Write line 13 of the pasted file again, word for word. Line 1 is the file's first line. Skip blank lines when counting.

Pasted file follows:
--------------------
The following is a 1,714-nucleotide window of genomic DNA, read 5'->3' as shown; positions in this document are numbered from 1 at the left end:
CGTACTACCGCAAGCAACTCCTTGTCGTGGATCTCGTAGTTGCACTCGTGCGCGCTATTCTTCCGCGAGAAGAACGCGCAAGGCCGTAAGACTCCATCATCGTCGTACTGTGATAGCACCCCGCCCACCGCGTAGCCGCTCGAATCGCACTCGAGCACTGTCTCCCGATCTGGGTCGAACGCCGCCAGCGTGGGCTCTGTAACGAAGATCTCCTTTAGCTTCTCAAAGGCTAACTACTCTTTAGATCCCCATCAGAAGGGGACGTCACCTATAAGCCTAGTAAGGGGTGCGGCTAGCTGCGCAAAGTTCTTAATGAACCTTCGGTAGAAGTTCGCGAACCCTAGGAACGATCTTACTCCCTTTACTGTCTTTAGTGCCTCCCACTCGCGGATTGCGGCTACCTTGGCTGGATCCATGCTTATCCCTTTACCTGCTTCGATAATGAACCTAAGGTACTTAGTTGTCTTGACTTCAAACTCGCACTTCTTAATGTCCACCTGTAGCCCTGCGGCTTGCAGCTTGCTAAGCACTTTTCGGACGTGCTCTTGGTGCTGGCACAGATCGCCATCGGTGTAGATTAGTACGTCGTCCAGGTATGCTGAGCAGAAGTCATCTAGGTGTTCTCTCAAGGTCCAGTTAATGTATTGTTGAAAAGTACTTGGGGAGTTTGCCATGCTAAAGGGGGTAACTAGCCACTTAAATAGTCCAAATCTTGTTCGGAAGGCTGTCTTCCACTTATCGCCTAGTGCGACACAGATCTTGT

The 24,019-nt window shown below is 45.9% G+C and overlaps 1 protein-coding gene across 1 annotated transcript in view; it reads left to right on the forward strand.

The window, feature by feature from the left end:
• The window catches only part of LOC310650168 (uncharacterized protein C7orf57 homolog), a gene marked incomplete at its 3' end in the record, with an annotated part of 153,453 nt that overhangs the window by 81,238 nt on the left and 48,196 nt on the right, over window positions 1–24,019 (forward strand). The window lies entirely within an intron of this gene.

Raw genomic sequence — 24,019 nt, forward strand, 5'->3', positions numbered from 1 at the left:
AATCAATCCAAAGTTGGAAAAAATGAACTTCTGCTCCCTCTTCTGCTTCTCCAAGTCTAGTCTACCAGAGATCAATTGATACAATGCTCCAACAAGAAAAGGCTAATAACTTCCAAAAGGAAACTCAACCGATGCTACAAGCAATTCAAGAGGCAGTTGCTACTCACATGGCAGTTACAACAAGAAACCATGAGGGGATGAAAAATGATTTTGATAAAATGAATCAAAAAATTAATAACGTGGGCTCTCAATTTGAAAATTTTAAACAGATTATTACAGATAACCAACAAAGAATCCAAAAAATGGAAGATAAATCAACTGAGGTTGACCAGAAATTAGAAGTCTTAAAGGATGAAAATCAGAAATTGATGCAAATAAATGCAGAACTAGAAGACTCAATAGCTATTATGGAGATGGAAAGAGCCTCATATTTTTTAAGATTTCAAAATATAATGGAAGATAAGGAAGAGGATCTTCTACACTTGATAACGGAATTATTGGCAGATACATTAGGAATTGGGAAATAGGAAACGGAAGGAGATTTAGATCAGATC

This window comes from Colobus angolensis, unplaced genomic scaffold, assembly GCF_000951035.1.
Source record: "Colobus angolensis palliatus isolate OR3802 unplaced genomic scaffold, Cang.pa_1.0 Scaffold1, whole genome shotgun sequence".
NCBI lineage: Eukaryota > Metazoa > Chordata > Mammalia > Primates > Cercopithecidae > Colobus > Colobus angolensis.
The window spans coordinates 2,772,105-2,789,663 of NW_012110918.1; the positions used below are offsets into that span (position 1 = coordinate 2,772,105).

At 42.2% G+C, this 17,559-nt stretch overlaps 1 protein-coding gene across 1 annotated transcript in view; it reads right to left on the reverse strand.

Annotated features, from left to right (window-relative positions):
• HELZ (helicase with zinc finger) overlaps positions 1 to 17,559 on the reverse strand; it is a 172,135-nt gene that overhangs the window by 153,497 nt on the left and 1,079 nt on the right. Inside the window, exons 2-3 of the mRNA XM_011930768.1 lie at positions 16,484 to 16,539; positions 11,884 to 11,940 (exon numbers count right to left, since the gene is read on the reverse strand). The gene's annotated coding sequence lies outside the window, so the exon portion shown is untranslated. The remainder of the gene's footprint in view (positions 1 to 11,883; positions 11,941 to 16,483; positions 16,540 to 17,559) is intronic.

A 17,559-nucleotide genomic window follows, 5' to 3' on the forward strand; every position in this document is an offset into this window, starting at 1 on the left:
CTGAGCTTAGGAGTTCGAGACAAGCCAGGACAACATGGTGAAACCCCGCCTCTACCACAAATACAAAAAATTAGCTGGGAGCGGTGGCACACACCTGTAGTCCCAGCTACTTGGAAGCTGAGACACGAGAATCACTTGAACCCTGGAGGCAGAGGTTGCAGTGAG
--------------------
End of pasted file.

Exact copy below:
Annotated features, from left to right (window-relative positions):